Rights of Children
Parents have a duty of care towards their children and governmental authorities are expected to remove a child from a parent that is mistreating or endangering a child. This is a particularly sensitive issue when parents allow religious beliefs to affect the care they provide. When a Witness refuses blood for a child in a life or death situation, it is common for courts to rule against Witnesses and administer a transfusion, and rightfully so.
The Watchtower Society conceded to Australian parliament that it accepts the law to take Witness children off their parents, in life and death cases.
"Senator SCHACHT - I see. I just want to turn now to the well-documented case from your point of view about children and the complaint that we have laws in Australia in all states giving medical practitioners the right to overrule the parents.
Mr Toole - We are not saying in our recommendation that the law should not exist. What we have said is that there may well be circumstances arise where it does become an absolute life and death issue. We have said that in those circumstances that is the way the law should be framed. In its present form, the law is not framed that way and it allows an invasion of the family and an overruling of the principles of that family in circumstances that really do not call for that at all." (COMMONWEALTH OF AUSTRALIA, Official Committee Hansard, JOINT COMMITTEE ON FOREIGN AFFAIRS, DEFENCE AND TRADE, Reference: Australia's efforts to promote and protect freedom of religion and belief FRIDAY, 15 OCTOBER 1999 as shown at aph.gov.au as at 27th May 2006)
When a child is born it has no "beliefs", these are imposed upon a child by its parents. In the case of Jehovah's Witnesses, it is estimated that two thirds eventually leave the religion. Is it acceptable for a parent to put their child's life at risk for a belief that the child is statistically unlikely to agree with in adulthood?
A Witness child is trained to say that a court enforced blood transfusion is akin to being raped.
"The judge wrote: “D.P. [a minor] testified she would resist having a blood transfusion in any way that she could. She considered a transfusion an invasion of her body and compared it to rape. She asked the Court to respect her choice and permit her to continue at [the hospital] without Court ordered blood transfusions.” The Christian instruction she had received came to her aid at this difficult time.—See box.
A 12-year-old girl was being treated for leukemia. A child-welfare agency took the matter to court so that blood could be forced on her. The judge concluded: “L. has told this court clearly and in a matter-of-fact way that, if an attempt is made to transfuse her with blood, she will fight that transfusion with all of the strength that she can muster. She has said, and I believe her, that she will scream and struggle and that she will pull the injecting device out of her arm and will attempt to destroy the blood in the bag over her bed. I refuse to make any order which would put this child through that ordeal . . . With this patient, the treatment proposed by the hospital addresses the disease only in a physical sense. It fails to address her emotional needs and her religious beliefs.” Watchtower 1991 Jun 15 p. 17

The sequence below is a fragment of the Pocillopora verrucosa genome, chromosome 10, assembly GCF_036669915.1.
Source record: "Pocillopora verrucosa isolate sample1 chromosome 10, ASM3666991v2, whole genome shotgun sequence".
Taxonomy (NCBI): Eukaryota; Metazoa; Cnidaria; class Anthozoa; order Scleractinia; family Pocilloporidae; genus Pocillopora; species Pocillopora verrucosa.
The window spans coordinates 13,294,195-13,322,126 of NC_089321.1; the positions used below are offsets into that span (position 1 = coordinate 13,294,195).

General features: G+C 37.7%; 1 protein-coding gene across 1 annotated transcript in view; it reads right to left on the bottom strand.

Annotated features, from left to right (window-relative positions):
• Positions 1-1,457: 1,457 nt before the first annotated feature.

Such a statement is emotionally compelling when uttered by a child, but a minor that has undergone a life of one-sided indoctrination on blood is not in a position to make an informed decision on such a complex subject.
It is not possible to ask the children that were sacrificed for their religion how they feel about dying as martyrs. It is however possible to find out how children that survived a blood transfusion feel, after a court order forced a blood transfusion upon them. Following is one such case.
"Pensacola attorney Joel Cohen was just skimming his email when a sentence jumped out at him: "You saved my life when I was a baby."… "It raised the hair on my neck," he said.
The email was from Carolynn Ivey Evans, a 36-year-old Ohio woman who might have died as an infant without Cohen's legal efforts.
Twins Carolynn and Julia Ivey were born on Aug. 31, 1975, in Panama City. When their parents brought the girls, months premature and weighing less than 2 pounds each, to Sacred Heart Hospital in Pensacola for treatment, doctors determined they needed blood transfusions to save their lives.
But the girls' parents were Jehovah's Witnesses whose faith, based on biblical interpretation, prohibits blood transfusions.
Very quickly, the Escambia County Circuit Court intervened, and a judge appointed Cohen, a young attorney in private practice, as the girls' guardian ad litem. … So Cohen hopped on a plane to Tallahassee, where the 1st District Court of Appeal immediately ordered the physician - who testified that he felt the transfusions were medically necessary - to perform the procedures on the week-old infants.
For Carolynn Ivey Evans — she is married now, living in Ohio — the email to Cohen was part of a search for identity.
"I'm 36 now and a mother of four," she wrote in an email to the Pensacola News Journal for this story. "For years, I have wondered what had happened to me and my twin sister. I started my search six months ago via Internet and was so surprised at how big the story really is. ... "So I contacted Mr. Cohen (to thank him) for saving my life. If it was not for Mr. Cohen fighting for me, I would not be here today! It brought me to tears that he would try so hard." http://pqasb.pqarchiver.com/pnj/access/2619871771.html?FMT=ABS&date=Mar+27%2C+2012
It is tragic to think of the children that did not receive such a chance, and were sacrificed by their parents misguided faith.